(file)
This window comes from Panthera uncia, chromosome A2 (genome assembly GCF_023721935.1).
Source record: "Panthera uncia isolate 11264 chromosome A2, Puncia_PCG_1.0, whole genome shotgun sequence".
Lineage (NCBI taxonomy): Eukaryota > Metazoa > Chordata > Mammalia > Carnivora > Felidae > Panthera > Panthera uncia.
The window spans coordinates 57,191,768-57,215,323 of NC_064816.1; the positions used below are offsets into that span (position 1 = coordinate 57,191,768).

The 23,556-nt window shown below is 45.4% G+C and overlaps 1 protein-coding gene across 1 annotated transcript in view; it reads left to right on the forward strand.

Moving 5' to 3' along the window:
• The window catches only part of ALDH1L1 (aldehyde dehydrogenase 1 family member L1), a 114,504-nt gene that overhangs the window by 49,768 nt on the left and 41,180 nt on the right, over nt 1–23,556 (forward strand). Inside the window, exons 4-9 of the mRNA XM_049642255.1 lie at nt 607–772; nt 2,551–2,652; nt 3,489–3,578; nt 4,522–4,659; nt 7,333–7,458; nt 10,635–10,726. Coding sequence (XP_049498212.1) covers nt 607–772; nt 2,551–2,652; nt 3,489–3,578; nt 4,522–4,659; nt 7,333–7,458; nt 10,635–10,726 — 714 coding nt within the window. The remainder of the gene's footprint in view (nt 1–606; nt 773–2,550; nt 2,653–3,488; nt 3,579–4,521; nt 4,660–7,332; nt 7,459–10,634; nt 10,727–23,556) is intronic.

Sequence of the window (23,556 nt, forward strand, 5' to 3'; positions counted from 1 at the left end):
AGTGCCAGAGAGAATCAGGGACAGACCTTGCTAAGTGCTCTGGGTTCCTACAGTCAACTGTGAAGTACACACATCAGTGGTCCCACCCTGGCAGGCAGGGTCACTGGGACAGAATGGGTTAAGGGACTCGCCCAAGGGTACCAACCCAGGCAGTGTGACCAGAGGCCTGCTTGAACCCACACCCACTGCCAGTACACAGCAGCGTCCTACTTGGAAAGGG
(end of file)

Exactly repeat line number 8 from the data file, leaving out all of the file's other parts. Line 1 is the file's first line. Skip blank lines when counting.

Sequence of the window (23,556 nt, forward strand, 5' to 3'; positions counted from 1 at the left end):